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“[T]he year 2020 put social justice and racial equity at the forefront of most of our public discourse. This was due to the continuing contentious national political landscape, the inhumane treatment of immigrants, the amplification of educational and digital inequities, the growing environmental crisis, and the senseless murders of Black people. The ensuing uprising brought millions to the streets in support of the Black Lives Matter movement to demand the defunding of the police in order to establish racial justice and reimagine public safety.”
It does not take any media literacy skills to decipher this message. It embraces front and center the whole panoply of leftist causes.
The “opening keynote” address on July 16 removes any doubt about NAMLE’s current ideological bent. Its topic was “The 1619 Project Education Network,” named after the highly controversial publication that interprets and distorts all American history as a plot to impose slavery on as many people as possible.
The two presenters were Fareed Mostoufi of the Pulitzer Center and Nikita Stewart of the New York Times. According to the Pulitzer Center webpage, “The Pulitzer Center is proud to be the education partner for The 1619 Project, which is inaugurated by a special issue of The New York Times Magazine.” Mr. Mostoufi is one of the authors of a set of “curricular resources” for teachers who want to use 1619 in their classrooms. Miss Stewart wrote one of 1619’s lead essays, “Why Can’t We Teach This?”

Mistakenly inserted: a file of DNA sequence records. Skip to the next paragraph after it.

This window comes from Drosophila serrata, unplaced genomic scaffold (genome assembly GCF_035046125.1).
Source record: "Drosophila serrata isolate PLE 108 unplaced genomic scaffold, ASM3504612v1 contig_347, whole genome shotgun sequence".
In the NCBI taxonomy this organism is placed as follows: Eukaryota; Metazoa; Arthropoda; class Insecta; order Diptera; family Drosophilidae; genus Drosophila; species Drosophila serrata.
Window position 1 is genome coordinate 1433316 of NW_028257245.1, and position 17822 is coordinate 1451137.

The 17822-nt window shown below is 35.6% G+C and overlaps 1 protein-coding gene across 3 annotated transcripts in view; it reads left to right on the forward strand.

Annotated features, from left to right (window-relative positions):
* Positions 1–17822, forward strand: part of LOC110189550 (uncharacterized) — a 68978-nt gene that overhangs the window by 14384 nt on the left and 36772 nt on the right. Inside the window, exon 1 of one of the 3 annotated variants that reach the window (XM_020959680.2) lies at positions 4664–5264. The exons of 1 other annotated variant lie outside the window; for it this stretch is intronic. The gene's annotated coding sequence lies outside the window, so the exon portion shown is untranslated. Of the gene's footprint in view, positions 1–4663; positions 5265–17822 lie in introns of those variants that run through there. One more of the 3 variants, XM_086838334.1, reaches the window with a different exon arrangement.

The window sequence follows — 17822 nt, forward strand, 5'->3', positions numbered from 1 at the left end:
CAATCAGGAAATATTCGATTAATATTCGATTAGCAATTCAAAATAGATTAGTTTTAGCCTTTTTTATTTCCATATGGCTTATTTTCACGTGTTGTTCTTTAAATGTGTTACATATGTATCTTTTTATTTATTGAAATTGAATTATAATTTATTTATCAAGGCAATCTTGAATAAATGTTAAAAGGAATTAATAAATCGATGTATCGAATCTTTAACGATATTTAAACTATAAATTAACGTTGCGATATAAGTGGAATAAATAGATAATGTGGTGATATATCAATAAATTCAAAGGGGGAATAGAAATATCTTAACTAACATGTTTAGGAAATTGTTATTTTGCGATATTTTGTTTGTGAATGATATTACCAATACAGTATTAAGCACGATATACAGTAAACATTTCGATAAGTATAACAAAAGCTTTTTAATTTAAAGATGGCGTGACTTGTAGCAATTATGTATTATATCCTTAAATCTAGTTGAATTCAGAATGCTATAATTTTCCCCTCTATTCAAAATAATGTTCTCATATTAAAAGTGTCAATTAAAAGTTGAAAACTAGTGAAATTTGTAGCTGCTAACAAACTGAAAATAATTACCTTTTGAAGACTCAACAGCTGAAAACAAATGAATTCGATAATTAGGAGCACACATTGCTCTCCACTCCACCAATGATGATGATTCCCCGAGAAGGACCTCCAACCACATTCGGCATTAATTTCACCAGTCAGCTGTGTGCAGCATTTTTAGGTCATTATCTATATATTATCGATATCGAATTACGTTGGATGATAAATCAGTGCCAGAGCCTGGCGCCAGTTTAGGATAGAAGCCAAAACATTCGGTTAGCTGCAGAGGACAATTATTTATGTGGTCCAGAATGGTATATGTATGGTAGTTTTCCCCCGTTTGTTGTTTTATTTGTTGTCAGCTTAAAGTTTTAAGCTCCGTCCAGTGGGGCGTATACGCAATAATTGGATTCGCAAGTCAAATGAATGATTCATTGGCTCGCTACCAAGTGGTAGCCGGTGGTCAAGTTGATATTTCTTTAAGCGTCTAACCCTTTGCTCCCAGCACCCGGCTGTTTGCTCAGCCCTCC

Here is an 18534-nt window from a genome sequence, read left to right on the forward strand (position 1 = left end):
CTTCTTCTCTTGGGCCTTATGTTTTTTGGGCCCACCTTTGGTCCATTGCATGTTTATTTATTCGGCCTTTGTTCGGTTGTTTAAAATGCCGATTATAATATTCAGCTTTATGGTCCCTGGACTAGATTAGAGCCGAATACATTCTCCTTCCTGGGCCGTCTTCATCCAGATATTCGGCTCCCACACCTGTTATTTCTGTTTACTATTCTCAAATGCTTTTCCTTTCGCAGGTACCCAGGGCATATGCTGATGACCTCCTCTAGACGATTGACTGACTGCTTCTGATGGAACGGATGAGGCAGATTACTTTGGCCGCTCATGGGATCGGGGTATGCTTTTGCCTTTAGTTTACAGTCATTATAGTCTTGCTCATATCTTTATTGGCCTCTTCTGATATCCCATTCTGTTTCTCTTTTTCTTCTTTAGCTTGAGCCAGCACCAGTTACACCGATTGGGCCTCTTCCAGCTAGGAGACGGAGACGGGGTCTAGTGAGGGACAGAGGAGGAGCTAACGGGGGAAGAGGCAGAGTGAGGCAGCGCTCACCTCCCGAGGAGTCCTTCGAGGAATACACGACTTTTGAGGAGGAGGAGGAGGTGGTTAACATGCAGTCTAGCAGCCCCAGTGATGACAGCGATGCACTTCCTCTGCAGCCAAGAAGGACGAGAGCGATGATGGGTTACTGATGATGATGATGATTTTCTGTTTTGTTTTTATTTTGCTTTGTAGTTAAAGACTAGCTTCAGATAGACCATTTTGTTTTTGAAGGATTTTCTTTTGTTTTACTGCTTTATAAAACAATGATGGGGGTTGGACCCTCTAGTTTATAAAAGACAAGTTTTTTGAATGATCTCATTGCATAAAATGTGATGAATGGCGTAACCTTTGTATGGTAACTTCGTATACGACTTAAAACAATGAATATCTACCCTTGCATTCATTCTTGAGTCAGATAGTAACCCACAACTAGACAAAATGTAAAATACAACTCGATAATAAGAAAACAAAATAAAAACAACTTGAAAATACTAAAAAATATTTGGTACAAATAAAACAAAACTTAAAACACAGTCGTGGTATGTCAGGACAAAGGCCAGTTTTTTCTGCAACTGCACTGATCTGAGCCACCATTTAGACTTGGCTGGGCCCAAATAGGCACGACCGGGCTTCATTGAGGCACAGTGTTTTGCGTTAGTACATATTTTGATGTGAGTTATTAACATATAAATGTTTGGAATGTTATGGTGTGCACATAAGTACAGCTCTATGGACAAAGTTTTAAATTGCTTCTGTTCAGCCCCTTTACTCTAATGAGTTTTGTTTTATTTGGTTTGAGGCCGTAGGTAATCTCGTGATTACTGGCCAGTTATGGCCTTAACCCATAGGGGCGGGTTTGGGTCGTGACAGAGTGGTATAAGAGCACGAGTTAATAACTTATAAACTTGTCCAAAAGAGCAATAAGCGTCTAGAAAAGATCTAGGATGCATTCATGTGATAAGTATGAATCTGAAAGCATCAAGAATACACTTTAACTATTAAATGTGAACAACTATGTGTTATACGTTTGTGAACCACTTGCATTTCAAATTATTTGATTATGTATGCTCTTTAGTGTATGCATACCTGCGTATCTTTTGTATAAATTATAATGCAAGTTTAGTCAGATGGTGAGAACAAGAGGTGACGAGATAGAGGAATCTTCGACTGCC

A Marxist Program
The media literacy picture gets yet worse. One of its standard works is The Critical Media Literacy Guide. The book’s authors are on the faculty of UCLA. Douglas Kellner teaches the Philosophy of Education, and Jeff Share is a faculty advisor in the Teacher Education Program.
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According to a recent City Journal article, “Kellner and Share cite Marx’s observation that ‘in every epoch, the ruling ideas are the ideas of the ruling classes’ to argue that media literacy should be taught through the lens of power and identity groups. Critical media literacy seeks to undermine what it sees as the dominant institutions of Western capitalist society—or, to use the academic jargon, to foster ‘counter-hegemonic alternatives.’”
Radicalizing America’s Schools
The metamorphosis from “Media Literacy” to “Critical Media Literacy” is a microcosm of the leftist capture of America’s classrooms—public, private, and parochial. Leftist and Marxist ideologues have overpowered a discipline designed to help students make their own decisions.
The radicals did not need to send someone into every classroom and convince teachers to sign on to their cause. The points of contact were in the professional organizations and the university schools of education.
The professional organizations—and there is at least one for every discipline—set the agenda. The local school systems look to these “experts” for guidance. The education professors codify the organizations’ radical ideologies into texts for university classrooms. The wide-eyed young people who want to become teachers drink deeply from this polluted stream and accept these theories as fact. They naively carry these ideologies into America’s classrooms, never knowing that they are pawns in the leftist campaign to change America by pushing the nation leftward.
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Parents should insist with teachers to ditch Marxist egalitarian ideology and incorporate the Catholic Church’s true worldview, that God instilled inequality throughout creation. These God-created inequalities are to be loved, for they reflect God in His anti-egalitarian and hierarchy-loving spirit.